True or false: Only law enforcement and some security guards are allowed to bring weapons to work.

It must be true, right? Could you imagine if just anyone could bring a gun to work? But what about our constitutional right to bear arms? If an employee has a legitimate permit, isn’t it lawful for her to carry her weapon?

The answer is more complicated than a simple true or false.

Guns, politics and religion

Talking about weapons at work can be a sensitive topic. Like other generally forbidden topics, it can bring passionate debate to a place where most people are doing their best to be polite and get through their day.

Yet, like other hot-button issues, the topic of weapons in the workplace warrants some level-headed discourse and thoughtful action.

Like so many other complicated work-related legal situations, California provides a great example of some of the challenges associated with weapons at work. In her recent Employment Law Alert from the California Chamber of Commerce, Ellen Savage briefly summarizes what most of us would understand as the main issues:

  • A concealed carry permit does not necessarily allow you to bring your gun into the office.
  • Private employers in California may create policies that ban guns in their offices and their parking lots, even in an employee’s personal car.

However, she points out that some states have laws that require employers to allow employees with the right to carry their firearm the ability to leave it in their car even when that car is in the employers parking lot. Further, some states (including California) have privacy laws that would prohibit the employer from searching the employee’s property without the employee’s consent; or discrimination laws that would prohibit the employer from asking the employee whether she has a weapon.

So, it seems you can have a gun, lawfully carry it and unlawfully bring it into the office, but your boss may or may not be able to ask you if you have it, and you may be able to deny him the ability to check.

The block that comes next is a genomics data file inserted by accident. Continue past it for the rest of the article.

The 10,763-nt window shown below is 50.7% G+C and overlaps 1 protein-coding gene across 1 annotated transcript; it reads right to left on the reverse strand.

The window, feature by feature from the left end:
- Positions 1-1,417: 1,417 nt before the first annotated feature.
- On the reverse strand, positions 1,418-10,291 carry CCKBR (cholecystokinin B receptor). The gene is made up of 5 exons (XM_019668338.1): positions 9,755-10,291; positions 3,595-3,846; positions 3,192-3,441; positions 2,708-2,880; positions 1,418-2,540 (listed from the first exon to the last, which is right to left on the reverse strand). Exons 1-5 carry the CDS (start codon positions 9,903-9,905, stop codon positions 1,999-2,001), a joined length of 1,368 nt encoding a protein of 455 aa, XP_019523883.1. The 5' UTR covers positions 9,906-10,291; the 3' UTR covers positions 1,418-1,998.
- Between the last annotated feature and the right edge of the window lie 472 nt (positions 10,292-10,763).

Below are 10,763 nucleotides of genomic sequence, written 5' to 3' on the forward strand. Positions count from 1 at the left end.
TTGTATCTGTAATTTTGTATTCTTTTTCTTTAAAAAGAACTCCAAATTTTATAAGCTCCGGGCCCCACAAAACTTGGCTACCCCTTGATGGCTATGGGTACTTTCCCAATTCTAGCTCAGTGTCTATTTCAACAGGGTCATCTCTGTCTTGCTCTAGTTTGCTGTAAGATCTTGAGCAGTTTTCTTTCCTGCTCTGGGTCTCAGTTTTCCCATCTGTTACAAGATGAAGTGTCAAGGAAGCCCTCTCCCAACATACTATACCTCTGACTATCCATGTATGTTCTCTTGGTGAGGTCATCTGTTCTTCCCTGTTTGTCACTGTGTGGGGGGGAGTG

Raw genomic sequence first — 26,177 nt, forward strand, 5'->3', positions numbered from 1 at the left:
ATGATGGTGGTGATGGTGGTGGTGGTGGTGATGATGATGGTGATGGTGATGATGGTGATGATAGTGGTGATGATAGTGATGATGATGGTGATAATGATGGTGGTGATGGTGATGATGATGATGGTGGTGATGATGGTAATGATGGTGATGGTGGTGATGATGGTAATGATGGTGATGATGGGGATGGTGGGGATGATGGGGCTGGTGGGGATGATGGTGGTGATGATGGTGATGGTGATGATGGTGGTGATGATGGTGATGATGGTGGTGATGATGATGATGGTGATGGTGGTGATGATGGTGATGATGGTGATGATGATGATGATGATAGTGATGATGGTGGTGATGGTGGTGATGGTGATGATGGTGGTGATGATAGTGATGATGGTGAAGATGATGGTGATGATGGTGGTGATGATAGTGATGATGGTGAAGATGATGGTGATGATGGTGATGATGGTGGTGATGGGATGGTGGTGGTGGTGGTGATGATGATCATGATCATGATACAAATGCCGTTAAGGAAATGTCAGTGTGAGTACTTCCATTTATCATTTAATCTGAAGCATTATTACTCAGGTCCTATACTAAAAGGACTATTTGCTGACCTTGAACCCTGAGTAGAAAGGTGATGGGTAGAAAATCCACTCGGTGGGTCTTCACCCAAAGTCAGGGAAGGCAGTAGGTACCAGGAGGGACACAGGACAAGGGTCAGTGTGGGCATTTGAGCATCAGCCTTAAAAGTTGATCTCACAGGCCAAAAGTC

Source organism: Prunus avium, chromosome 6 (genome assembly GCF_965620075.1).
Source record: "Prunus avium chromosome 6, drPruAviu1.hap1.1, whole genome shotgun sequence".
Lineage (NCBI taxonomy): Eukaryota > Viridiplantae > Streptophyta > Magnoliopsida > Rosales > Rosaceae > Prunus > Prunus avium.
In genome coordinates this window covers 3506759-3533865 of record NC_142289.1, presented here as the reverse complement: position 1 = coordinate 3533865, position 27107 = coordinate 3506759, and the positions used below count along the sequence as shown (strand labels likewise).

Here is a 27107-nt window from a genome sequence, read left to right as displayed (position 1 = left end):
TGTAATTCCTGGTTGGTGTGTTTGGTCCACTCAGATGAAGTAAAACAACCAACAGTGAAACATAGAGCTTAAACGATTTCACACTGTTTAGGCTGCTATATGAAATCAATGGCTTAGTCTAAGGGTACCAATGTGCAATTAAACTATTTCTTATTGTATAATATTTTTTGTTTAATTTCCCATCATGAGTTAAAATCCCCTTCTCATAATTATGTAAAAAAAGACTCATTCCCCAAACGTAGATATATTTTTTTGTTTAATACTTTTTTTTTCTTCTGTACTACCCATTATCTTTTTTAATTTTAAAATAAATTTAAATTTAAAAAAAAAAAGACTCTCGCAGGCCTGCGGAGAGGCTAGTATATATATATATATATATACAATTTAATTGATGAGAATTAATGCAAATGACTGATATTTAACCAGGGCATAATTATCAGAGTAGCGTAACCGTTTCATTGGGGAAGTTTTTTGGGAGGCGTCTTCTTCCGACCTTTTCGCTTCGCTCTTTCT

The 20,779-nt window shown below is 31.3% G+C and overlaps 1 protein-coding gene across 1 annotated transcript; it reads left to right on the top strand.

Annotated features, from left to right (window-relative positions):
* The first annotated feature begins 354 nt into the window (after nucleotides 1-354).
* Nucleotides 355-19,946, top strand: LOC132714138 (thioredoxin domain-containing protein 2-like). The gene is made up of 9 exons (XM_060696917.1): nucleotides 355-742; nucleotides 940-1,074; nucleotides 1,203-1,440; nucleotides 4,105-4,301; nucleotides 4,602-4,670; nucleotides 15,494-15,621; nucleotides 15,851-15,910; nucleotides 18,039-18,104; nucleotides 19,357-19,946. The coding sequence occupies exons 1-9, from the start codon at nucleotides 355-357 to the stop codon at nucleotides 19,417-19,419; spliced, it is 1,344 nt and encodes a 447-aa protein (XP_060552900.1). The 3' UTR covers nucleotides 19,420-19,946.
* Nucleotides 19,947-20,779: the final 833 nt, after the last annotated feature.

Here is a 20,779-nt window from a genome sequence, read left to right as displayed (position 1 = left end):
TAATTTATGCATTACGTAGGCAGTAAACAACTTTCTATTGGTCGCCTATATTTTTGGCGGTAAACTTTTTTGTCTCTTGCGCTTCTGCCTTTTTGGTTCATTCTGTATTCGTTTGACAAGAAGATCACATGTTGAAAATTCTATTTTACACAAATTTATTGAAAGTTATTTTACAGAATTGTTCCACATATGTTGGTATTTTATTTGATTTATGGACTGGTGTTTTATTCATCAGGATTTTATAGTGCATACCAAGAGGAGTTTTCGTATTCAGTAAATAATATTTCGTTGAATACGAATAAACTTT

Clear as mud

The issue can become even more complicated depending upon from which side you approach it. For example, as a private investigator, I could have a carry permit as a requirement of my job. Thus, because of that and the requirements I went through to obtain it, I consider myself a responsible employee and would not think twice about carrying my weapon.

However, if you were in the accounting department at work and you sat next to me, you might feel like my ability to carry a weapon creates an unsafe workplace. In turn, you complain to our HR department that our employer is failing in their responsibility under the federal Occupational Safety and Health Act (OSHA) to provide a safe workplace.

Who is right? Well, it depends on the state in which you work, your employer’s policy and perhaps even you or your co-workers’ job responsibilities.

Next steps

As usual, the next steps must start with you. Figure out what you think, believe, want and feel about the situation. If you do not know and you care to, then learn more.

Start by finding out what your employer’s position is on the situation. The laws are so complex it is possible your employer is not 100 percent clear on the situation either. This article, “Guns at the Workplace” from The Practical Law Company, is a great place for both individuals and employers to start. Check it out and just like every other topic about which people can be passionate, try to keep a good dose of open-mindedness.

And of course, if you are an employer, check with counsel before you put anything in writing.